11. Indicator of Base Erosion and Profit Shifting (BEPS)

        i) Increase in Foreign Direct Investment (FDI) 

       ii) Low tax jurisdiction profit is more than that of multinational enterprises.

      iii) Profit is shifted from the high value-creating company to less value-creating company.

      iv) Royalties received by the entity is located in the low tax countries accounted for 3% of total royalty

       v) Increase in the debt were there is the higher statutory tax rate

12. Disclosure of tax planning regime

13. Re-examine transfer pricing report

14. Dispute resolution mechanism 

15. Multilateral instrument agreement 

Case laws

1. CIT V. RD Aggarwal and Company 56 ITR 20 (SC)

RD Aggarwal and Company was having its place of business in Amritsar, Punjab. In March 1951, assesses were appointed as sale agents of woollen yarns for the Italian company to the Indian company. The issue was whether the assessee and the non-residents of taxable territories amounted to business connection. Supreme Court focused on the term ‘business connection’ between the non-resident and the taxable territories. It further stated that the Income-tax Act, 1961 does not define the exact meaning of the term business connection. Business connection means a real and intimate relation carried on by non-resident which are concerned to earn a profit. It was held that sale made through the agent in India is not taxable.

2. ITO V. Right Florists Private Limited (2013) 25 ITR(T) 639 Kolkata

In this case, it was held under section 5(2)(b) of Income Tax Act, 1961 that the income arising in India is chargeable to tax in India. The servers of Google and Yahoo were not located in India so their ‘permanent establishment’ will not be in India. Section 9(1)(i) of the Income Tax Act, 1995 talks about the income accruing or arising, whether directly or indirectly in India will not be applicable in this situation as there is no ‘business connection.’ Google and Yahoo do not come under the purview of section 9(1)(vi) because it is a service rendered by the search engines and there is no requirement of human touch.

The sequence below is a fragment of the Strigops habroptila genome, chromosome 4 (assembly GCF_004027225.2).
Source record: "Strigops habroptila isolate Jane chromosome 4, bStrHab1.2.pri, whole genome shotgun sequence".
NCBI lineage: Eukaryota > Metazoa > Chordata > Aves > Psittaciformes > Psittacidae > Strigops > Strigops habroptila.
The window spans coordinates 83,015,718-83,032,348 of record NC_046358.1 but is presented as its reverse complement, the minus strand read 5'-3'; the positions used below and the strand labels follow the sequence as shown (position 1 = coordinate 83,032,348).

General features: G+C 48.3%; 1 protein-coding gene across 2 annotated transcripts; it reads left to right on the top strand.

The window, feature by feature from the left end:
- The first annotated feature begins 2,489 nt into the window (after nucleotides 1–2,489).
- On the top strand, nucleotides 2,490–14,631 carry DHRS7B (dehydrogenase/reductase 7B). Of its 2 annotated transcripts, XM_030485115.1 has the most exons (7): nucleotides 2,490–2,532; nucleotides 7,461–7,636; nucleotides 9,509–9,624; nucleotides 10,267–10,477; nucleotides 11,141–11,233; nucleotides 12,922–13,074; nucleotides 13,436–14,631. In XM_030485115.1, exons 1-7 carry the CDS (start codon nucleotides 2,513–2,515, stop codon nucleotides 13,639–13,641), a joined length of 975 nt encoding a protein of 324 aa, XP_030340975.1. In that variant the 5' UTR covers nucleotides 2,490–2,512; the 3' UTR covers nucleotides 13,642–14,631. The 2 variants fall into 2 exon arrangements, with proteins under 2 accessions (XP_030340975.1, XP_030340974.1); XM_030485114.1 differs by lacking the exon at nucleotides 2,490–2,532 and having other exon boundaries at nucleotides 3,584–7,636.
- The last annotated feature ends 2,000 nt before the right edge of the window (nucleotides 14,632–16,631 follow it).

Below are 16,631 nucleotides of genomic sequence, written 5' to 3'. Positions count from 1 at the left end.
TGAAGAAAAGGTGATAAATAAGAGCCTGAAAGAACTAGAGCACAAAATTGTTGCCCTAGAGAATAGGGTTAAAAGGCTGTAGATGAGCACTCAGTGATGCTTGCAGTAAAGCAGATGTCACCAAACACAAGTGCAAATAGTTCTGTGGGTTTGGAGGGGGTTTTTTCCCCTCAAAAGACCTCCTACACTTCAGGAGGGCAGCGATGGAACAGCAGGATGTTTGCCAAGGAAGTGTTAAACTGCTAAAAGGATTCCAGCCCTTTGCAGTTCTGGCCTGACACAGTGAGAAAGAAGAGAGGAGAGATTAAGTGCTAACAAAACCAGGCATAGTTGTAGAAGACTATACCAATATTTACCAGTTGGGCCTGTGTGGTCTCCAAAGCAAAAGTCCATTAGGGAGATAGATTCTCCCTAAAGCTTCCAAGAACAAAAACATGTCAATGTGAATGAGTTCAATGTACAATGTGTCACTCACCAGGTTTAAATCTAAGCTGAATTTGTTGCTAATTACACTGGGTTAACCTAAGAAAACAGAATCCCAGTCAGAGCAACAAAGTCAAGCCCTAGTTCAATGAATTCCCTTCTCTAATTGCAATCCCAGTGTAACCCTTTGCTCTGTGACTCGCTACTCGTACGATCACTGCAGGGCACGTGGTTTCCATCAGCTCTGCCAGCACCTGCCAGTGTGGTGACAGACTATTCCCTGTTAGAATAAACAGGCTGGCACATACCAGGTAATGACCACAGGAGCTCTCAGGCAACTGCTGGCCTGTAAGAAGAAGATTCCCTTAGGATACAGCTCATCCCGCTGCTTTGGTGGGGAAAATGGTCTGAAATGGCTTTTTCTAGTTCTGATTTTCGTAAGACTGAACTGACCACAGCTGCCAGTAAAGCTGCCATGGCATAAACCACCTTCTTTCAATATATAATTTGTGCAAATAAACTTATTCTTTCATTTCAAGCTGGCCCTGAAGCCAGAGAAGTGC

India has actively participated and contributed to the BEPS project. In order to put the impact on any specific business and to reduce the negative effects of BEPS, a micro-level analysis should be taken into consideration. Developing countries with a less developed industrial base have been the participant of the BEPS project. They also face issues related to BEPS. Recently in 2011, OECD began working on transfer pricing simplification and treatment of intangibles. Measures implemented by the business at a group level could be more effective than the ones implemented separately. In this changing scenario, the global economy is undergoing certain alterations so it is very difficult to adopt any specific methodology. In order to avoid harmful tax practices, the government must continue to work together as a unity.